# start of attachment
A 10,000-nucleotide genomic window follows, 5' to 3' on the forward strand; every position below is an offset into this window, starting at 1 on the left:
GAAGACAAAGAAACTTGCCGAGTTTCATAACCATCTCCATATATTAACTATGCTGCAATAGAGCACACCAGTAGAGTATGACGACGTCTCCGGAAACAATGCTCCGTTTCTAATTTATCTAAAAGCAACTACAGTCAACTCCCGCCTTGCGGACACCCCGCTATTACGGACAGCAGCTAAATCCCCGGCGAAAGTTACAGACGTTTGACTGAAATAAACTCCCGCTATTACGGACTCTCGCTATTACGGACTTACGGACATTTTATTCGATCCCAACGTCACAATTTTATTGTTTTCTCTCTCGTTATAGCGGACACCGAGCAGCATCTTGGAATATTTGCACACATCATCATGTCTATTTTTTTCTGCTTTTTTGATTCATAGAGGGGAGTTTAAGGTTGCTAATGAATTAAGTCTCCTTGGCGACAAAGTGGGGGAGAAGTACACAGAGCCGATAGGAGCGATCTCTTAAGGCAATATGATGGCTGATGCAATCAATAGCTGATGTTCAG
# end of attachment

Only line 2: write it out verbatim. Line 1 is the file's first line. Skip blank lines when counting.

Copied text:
GAAGACAAAGAAACTTGCCGAGTTTCATAACCATCTCCATATATTAACTATGCTGCAATAGAGCACACCAGTAGAGTATGACGACGTCTCCGGAAACAATGCTCCGTTTCTAATTTATCTAAAAGCAACTACAGTCAACTCCCGCCTTGCGGACACCCCGCTATTACGGACAGCAGCTAAATCCCCGGCGAAAGTTACAGACGTTTGACTGAAATAAACTCCCGCTATTACGGACTCTCGCTATTACGGACTTACGGACATTTTATTCGATCCCAACGTCACAATTTTATTGTTTTCTCTCTCGTTATAGCGGACACCGAGCAGCATCTTGGAATATTTGCACACATCATCATGTCTATTTTTTTCTGCTTTTTTGATTCATAGAGGGGAGTTTAAGGTTGCTAATGAATTAAGTCTCCTTGGCGACAAAGTGGGGGAGAAGTACACAGAGCCGATAGGAGCGATCTCTTAAGGCAATATGATGGCTGATGCAATCAATAGCTGATGTTCAG